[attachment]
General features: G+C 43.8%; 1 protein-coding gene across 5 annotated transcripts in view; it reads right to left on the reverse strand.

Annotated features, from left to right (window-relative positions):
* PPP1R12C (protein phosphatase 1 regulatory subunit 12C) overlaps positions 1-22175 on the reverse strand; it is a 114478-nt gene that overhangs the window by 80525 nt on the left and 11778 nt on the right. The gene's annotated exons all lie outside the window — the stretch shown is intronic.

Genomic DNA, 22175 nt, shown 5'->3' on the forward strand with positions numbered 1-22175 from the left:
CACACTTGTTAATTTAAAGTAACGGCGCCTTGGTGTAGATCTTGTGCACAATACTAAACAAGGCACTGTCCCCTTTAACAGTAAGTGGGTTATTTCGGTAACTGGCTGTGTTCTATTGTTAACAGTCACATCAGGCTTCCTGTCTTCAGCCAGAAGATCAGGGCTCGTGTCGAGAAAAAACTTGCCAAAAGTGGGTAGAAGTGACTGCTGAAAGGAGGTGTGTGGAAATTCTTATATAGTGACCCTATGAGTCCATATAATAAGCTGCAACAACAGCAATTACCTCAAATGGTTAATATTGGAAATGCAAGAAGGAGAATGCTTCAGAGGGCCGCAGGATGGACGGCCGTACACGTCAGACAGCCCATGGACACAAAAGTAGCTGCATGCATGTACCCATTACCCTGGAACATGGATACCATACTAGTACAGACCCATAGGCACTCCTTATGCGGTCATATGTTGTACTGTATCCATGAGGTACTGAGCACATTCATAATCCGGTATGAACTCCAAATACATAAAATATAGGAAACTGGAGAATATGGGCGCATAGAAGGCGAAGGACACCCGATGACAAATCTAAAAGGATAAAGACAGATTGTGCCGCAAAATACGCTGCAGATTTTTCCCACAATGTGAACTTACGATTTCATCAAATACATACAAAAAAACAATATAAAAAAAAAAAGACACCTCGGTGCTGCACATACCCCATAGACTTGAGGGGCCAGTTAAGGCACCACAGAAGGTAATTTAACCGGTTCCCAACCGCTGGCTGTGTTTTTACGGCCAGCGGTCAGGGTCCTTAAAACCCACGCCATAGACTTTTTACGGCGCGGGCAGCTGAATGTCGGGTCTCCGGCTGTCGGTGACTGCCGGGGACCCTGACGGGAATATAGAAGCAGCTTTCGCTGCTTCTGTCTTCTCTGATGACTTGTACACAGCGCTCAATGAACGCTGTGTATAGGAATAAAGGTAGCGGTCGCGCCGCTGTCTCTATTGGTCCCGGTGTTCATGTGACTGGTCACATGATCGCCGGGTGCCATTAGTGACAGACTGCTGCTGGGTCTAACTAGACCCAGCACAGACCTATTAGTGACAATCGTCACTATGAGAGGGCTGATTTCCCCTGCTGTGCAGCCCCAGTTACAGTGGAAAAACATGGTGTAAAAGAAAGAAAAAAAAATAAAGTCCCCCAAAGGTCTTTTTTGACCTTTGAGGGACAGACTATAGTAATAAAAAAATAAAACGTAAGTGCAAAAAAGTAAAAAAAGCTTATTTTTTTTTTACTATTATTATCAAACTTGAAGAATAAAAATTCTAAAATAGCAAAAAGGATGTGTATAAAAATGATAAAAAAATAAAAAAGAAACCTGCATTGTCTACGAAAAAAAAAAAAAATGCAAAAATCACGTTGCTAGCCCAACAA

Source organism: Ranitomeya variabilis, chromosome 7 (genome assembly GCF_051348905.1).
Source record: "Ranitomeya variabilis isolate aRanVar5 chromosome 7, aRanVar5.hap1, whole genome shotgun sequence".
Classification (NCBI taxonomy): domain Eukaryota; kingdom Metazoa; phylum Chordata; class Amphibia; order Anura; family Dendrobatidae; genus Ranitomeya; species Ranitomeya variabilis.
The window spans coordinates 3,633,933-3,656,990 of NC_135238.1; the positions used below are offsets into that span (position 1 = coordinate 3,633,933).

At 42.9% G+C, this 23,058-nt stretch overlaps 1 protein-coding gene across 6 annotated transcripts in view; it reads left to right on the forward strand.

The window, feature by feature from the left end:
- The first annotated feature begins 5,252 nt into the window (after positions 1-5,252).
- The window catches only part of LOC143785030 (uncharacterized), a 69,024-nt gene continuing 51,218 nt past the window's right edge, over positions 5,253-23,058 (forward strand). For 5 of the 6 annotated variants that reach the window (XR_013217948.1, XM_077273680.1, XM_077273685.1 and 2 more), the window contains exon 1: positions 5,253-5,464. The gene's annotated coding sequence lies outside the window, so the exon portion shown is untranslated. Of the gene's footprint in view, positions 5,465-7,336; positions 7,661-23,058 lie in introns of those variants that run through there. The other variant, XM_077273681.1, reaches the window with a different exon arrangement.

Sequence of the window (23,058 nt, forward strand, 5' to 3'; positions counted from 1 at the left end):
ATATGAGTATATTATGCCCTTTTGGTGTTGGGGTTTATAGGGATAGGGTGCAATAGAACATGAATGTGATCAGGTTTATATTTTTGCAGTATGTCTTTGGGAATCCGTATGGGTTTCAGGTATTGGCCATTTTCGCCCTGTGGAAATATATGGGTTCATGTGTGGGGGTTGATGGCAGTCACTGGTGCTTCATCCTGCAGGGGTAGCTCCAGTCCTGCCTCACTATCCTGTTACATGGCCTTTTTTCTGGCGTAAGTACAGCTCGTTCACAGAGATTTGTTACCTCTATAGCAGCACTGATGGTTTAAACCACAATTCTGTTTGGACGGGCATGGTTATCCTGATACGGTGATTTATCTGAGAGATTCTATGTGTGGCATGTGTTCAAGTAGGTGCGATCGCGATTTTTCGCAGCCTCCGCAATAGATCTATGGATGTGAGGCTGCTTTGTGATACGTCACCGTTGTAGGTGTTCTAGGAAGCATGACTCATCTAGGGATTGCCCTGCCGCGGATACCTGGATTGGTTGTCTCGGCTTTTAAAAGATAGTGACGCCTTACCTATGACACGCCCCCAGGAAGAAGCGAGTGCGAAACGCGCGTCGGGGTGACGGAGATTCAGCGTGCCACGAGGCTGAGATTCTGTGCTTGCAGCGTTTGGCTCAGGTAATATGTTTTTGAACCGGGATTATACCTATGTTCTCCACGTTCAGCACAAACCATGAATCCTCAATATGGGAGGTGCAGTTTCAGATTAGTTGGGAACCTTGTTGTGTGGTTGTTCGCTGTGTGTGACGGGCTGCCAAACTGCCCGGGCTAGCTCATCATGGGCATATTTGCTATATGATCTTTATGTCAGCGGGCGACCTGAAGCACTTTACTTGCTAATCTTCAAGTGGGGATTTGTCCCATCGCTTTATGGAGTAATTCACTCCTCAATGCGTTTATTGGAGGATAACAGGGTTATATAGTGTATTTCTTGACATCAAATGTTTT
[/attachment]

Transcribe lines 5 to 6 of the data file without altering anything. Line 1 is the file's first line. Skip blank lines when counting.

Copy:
CACACTTGTTAATTTAAAGTAACGGCGCCTTGGTGTAGATCTTGTGCACAATACTAAACAAGGCACTGTCCCCTTTAACAGTAAGTGGGTTATTTCGGTAACTGGCTGTGTTCTATTGTTAACAGTCACATCAGGCTTCCTGTCTTCAGCCAGAAGATCAGGGCTCGTGTCGAGAAAAAACTTGCCAAAAGTGGGTAGAAGTGACTGCTGAAAGGAGGTGTGTGGAAATTCTTATATAGTGACCCTATGAGTCCATATAATAAGCTGCAACAACAGCAATTACCTCAAATGGTTAATATTGGAAATGCAAGAAGGAGAATGCTTCAGAGGGCCGCAGGATGGACGGCCGTACACGTCAGACAGCCCATGGACACAAAAGTAGCTGCATGCATGTACCCATTACCCTGGAACATGGATACCATACTAGTACAGACCCATAGGCACTCCTTATGCGGTCATATGTTGTACTGTATCCATGAGGTACTGAGCACATTCATAATCCGGTATGAACTCCAAATACATAAAATATAGGAAACTGGAGAATATGGGCGCATAGAAGGCGAAGGACACCCGATGACAAATCTAAAAGGATAAAGACAGATTGTGCCGCAAAATACGCTGCAGATTTTTCCCACAATGTGAACTTACGATTTCATCAAATACATACAAAAAAACAATATAAAAAAAAAAAGACACCTCGGTGCTGCACATACCCCATAGACTTGAGGGGCCAGTTAAGGCACCACAGAAGGTAATTTAACCGGTTCCCAACCGCTGGCTGTGTTTTTACGGCCAGCGGTCAGGGTCCTTAAAACCCACGCCATAGACTTTTTACGGCGCGGGCAGCTGAATGTCGGGTCTCCGGCTGTCGGTGACTGCCGGGGACCCTGACGGGAATATAGAAGCAGCTTTCGCTGCTTCTGTCTTCTCTGATGACTTGTACACAGCGCTCAATGAACGCTGTGTATAGGAATAAAGGTAGCGGTCGCGCCGCTGTCTCTATTGGTCCCGGTGTTCATGTGACTGGTCACATGATCGCCGGGTGCCATTAGTGACAGACTGCTGCTGGGTCTAACTAGACCCAGCACAGACCTATTAGTGACAATCGTCACTATGAGAGGGCTGATTTCCCCTGCTGTGCAGCCCCAGTTACAGTGGAAAAACATGGTGTAAAAGAAAGAAAAAAAAATAAAGTCCCCCAAAGGTCTTTTTTGACCTTTGAGGGACAGACTATAGTAATAAAAAAATAAAACGTAAGTGCAAAAAAGTAAAAAAAGCTTATTTTTTTTTTACTATTATTATCAAACTTGAAGAATAAAAATTCTAAAATAGCAAAAAGGATGTGTATAAAAATGATAAAAAAATAAAAAAGAAACCTGCATTGTCTACGAAAAAAAAAAAAAATGCAAAAATCACGTTGCTAGCCCAACAA

Source organism: Ranitomeya variabilis, chromosome 7 (genome assembly GCF_051348905.1).